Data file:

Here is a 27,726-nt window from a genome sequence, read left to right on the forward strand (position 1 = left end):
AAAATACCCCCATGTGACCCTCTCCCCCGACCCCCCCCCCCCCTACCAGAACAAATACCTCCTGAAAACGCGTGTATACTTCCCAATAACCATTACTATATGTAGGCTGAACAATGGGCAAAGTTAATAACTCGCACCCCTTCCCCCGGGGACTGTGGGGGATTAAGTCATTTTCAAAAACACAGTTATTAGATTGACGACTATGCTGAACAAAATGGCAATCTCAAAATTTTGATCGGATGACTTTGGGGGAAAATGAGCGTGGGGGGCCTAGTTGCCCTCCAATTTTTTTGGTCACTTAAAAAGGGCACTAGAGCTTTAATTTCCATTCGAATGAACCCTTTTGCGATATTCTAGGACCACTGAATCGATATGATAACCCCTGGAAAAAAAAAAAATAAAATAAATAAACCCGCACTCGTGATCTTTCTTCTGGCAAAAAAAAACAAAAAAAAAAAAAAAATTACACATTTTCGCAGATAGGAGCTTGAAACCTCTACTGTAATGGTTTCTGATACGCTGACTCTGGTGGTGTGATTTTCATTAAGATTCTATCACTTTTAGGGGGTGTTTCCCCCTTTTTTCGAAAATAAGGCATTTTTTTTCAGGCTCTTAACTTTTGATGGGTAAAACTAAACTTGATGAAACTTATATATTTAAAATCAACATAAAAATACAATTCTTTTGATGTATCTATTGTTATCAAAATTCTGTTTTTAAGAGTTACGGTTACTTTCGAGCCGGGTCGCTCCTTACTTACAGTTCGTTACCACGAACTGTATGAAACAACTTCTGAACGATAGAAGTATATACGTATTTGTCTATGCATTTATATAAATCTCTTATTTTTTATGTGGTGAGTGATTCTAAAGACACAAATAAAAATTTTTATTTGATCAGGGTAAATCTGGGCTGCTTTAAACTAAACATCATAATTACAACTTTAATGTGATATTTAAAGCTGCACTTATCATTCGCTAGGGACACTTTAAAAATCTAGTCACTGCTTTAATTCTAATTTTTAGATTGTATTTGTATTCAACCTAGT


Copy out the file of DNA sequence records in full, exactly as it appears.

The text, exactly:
Here is a 27,726-nt window from a genome sequence, read left to right on the forward strand (position 1 = left end):
AAAATACCCCCATGTGACCCTCTCCCCCGACCCCCCCCCCCCCTACCAGAACAAATACCTCCTGAAAACGCGTGTATACTTCCCAATAACCATTACTATATGTAGGCTGAACAATGGGCAAAGTTAATAACTCGCACCCCTTCCCCCGGGGACTGTGGGGGATTAAGTCATTTTCAAAAACACAGTTATTAGATTGACGACTATGCTGAACAAAATGGCAATCTCAAAATTTTGATCGGATGACTTTGGGGGAAAATGAGCGTGGGGGGCCTAGTTGCCCTCCAATTTTTTTGGTCACTTAAAAAGGGCACTAGAGCTTTAATTTCCATTCGAATGAACCCTTTTGCGATATTCTAGGACCACTGAATCGATATGATAACCCCTGGAAAAAAAAAAAATAAAATAAATAAACCCGCACTCGTGATCTTTCTTCTGGCAAAAAAAAACAAAAAAAAAAAAAAAATTACACATTTTCGCAGATAGGAGCTTGAAACCTCTACTGTAATGGTTTCTGATACGCTGACTCTGGTGGTGTGATTTTCATTAAGATTCTATCACTTTTAGGGGGTGTTTCCCCCTTTTTTCGAAAATAAGGCATTTTTTTTCAGGCTCTTAACTTTTGATGGGTAAAACTAAACTTGATGAAACTTATATATTTAAAATCAACATAAAAATACAATTCTTTTGATGTATCTATTGTTATCAAAATTCTGTTTTTAAGAGTTACGGTTACTTTCGAGCCGGGTCGCTCCTTACTTACAGTTCGTTACCACGAACTGTATGAAACAACTTCTGAACGATAGAAGTATATACGTATTTGTCTATGCATTTATATAAATCTCTTATTTTTTATGTGGTGAGTGATTCTAAAGACACAAATAAAAATTTTTATTTGATCAGGGTAAATCTGGGCTGCTTTAAACTAAACATCATAATTACAACTTTAATGTGATATTTAAAGCTGCACTTATCATTCGCTAGGGACACTTTAAAAATCTAGTCACTGCTTTAATTCTAATTTTTAGATTGTATTTGTATTCAACCTAGT